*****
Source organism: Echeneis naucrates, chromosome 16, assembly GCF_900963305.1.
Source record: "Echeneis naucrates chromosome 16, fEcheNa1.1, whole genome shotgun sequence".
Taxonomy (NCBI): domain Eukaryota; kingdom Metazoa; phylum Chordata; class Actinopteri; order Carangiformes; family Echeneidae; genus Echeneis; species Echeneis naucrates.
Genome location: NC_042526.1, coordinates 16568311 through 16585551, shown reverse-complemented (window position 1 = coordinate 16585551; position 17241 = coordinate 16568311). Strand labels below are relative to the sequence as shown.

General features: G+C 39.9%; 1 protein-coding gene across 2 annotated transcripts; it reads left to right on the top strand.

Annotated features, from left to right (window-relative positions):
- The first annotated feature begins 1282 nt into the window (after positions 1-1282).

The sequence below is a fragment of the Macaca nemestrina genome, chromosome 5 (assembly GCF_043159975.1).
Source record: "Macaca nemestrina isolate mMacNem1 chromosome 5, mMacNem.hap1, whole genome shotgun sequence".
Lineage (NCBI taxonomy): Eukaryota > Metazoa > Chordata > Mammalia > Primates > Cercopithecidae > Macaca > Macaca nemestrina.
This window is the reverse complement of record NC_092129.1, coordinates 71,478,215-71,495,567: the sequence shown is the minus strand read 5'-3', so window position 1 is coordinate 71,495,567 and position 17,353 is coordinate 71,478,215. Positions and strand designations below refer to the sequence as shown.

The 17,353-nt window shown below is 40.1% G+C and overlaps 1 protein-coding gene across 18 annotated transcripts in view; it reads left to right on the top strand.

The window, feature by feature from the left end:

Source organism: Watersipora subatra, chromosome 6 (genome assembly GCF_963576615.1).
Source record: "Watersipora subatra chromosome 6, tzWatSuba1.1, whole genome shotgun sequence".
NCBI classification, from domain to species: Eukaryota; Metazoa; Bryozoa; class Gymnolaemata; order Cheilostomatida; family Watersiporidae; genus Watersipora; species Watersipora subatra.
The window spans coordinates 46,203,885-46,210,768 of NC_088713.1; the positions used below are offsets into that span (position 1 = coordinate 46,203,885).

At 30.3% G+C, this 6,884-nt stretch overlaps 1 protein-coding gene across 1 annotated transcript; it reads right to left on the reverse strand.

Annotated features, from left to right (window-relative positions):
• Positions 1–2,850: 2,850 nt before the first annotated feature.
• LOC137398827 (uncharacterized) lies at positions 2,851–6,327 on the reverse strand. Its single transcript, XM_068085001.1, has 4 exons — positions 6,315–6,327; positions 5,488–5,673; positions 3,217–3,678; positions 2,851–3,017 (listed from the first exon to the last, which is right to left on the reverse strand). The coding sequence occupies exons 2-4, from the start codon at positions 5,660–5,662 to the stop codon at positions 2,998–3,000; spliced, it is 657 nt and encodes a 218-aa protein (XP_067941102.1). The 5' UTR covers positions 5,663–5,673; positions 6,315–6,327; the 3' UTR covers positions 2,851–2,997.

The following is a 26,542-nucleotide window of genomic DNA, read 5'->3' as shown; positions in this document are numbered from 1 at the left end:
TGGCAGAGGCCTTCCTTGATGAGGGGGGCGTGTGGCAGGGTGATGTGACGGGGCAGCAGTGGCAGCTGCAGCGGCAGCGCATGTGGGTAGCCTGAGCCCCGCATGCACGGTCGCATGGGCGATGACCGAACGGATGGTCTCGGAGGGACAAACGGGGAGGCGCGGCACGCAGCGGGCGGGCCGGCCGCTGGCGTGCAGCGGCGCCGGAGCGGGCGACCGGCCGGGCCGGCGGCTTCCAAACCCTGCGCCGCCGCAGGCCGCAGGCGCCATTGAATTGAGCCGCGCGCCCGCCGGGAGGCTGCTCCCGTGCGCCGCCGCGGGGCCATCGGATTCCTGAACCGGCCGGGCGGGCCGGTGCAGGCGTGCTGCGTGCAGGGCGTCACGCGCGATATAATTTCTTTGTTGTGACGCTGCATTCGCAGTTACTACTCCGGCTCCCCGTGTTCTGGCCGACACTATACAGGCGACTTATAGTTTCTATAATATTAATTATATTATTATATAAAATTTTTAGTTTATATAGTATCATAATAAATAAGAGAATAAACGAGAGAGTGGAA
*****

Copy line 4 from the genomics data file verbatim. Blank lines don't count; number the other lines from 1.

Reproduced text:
Genome location: NC_042526.1, coordinates 16568311 through 16585551, shown reverse-complemented (window position 1 = coordinate 16585551; position 17241 = coordinate 16568311). Strand labels below are relative to the sequence as shown.